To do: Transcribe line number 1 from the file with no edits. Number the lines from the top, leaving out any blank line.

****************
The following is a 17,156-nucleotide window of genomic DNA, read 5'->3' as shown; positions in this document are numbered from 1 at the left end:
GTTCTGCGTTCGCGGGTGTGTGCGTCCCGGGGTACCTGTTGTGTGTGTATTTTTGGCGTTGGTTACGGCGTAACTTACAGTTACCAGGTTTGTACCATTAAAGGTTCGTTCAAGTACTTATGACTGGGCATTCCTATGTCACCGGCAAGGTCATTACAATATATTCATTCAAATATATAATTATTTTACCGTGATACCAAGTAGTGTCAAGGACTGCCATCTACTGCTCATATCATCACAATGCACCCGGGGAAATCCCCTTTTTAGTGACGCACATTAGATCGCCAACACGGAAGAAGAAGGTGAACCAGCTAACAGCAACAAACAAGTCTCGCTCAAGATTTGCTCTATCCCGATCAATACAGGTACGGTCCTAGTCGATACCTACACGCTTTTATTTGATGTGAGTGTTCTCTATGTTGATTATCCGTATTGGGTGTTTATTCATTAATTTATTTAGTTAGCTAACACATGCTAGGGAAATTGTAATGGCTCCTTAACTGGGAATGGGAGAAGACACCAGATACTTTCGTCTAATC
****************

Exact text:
The following is a 17,156-nucleotide window of genomic DNA, read 5'->3' as shown; positions in this document are numbered from 1 at the left end: